A large investor in German energy company RWE is opposing a swift exit from brown coal operations, in a blow to activist investor Enkraft Capital, which has been pushing for the move to improve the valuation.

The Association of Municipal RWE shareholders (VkA), which controls a 14.1% stake worth around 3.6 billion euros ($4 billion), said the divestment of the company’s brown coal division would negatively impact the local economy and jobs.

“The course cannot be altered overnight. Such a path needs to be supported by measures to cushion the impact,” Ingolf Graul, VkA’s co-managing director told Reuters. “A fast exit from coal has consequences for jobs, the regional economy and also on trade tax. Municipalities must always keep this in mind,” he added.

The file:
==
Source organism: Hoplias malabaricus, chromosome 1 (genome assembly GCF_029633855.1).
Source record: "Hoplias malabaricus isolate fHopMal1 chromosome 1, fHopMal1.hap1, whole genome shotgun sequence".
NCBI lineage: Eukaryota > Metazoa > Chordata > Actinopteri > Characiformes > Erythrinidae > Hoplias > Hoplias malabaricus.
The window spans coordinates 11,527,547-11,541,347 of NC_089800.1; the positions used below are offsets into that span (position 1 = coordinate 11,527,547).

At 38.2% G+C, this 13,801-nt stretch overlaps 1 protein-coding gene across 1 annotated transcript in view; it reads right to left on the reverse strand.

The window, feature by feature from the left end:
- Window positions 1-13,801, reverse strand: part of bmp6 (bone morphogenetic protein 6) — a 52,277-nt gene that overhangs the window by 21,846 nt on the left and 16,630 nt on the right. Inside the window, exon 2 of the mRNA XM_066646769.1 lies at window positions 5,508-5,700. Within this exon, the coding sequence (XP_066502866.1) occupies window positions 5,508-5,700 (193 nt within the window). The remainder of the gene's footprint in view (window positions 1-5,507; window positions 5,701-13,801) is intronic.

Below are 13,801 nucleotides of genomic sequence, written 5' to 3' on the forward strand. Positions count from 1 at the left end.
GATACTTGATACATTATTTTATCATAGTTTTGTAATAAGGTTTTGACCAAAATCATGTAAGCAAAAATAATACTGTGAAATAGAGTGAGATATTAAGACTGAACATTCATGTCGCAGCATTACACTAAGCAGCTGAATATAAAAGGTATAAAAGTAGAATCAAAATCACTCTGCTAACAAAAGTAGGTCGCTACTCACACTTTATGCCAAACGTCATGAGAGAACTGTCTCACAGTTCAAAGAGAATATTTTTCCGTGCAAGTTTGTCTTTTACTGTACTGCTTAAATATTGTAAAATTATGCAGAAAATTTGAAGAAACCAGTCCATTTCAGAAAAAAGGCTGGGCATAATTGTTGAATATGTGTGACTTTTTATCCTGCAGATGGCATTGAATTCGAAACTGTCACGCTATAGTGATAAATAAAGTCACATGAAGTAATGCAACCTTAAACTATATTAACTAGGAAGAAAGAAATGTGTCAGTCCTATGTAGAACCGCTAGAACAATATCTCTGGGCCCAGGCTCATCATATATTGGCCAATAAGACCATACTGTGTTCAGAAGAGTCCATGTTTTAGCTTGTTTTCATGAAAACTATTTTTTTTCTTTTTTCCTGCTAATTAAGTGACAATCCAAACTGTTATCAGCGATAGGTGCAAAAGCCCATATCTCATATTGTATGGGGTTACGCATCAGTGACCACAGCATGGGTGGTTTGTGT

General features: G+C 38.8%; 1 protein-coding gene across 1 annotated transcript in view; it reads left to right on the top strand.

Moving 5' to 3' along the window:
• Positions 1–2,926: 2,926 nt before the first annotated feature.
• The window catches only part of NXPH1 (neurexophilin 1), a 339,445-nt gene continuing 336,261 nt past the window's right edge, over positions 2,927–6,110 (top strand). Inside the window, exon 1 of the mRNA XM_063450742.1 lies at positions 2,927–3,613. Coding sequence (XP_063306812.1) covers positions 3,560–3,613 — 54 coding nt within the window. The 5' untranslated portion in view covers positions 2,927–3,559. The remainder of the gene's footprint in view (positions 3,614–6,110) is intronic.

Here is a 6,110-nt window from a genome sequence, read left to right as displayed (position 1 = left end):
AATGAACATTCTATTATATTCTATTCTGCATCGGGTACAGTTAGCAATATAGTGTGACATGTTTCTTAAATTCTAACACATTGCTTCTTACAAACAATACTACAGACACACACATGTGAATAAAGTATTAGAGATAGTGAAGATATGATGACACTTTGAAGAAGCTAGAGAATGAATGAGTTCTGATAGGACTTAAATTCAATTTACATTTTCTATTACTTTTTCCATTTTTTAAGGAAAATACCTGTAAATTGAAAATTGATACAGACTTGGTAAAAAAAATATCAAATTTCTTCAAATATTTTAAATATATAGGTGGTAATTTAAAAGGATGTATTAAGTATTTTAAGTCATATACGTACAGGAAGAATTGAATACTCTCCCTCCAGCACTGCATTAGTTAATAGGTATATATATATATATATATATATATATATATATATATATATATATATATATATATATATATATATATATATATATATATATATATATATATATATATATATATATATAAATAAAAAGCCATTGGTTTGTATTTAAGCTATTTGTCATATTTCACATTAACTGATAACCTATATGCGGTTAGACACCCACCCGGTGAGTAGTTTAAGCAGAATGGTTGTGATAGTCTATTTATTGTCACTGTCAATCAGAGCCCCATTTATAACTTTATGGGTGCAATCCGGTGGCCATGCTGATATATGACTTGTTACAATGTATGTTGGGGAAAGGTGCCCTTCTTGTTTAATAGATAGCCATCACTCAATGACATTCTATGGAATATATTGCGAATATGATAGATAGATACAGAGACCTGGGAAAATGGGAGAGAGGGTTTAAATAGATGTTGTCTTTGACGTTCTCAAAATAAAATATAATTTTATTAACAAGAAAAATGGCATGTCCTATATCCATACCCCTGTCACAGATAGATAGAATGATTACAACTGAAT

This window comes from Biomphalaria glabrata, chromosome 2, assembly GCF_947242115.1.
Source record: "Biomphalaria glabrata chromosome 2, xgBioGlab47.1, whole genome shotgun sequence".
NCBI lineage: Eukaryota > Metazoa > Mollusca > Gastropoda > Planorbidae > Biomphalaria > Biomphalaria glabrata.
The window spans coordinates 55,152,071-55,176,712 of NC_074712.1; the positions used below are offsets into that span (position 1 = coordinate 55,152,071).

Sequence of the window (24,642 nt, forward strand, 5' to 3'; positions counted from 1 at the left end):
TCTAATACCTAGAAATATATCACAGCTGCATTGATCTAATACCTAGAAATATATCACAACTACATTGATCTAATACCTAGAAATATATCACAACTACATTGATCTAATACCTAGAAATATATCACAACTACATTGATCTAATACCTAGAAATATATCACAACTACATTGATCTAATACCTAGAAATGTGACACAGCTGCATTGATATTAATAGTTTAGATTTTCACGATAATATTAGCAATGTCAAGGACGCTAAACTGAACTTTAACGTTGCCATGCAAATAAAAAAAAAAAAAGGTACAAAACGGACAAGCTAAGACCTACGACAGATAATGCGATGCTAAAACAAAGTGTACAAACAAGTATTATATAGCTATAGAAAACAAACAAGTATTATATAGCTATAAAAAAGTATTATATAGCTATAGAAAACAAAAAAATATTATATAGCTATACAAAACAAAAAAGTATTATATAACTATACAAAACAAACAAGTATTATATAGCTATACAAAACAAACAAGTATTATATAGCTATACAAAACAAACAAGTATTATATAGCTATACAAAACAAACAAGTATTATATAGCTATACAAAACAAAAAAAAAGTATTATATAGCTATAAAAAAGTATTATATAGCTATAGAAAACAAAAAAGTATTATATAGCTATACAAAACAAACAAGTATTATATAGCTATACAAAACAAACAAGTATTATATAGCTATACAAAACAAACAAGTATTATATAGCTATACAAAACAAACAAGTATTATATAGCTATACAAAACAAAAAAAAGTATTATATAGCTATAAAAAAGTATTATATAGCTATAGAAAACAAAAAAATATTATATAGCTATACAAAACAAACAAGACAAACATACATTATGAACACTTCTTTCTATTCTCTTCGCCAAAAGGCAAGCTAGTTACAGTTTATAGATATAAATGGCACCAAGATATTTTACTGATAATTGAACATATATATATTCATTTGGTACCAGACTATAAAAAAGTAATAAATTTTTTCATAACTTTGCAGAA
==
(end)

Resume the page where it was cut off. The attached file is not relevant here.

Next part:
Enkraft has been pushing RWE to get rid of its coal operations, arguing the stock was “no longer investible” for certain ESG investors. Divesting coal could double the stock price, according to Enkraft.

RWE has previously said that selling the brown coal unit would not accelerate Germany’s targeted coal exit.

Last month, Enkraft sent another letter to RWE, saying it was “at least doubtful” whether the board was able to meet the new challenges that have emerged as part of the company’s shift toward renewables. RWE said in response it rejects Enkraft’s “assessment that the supervisory board primarily limits itself to formal aspects of its function.”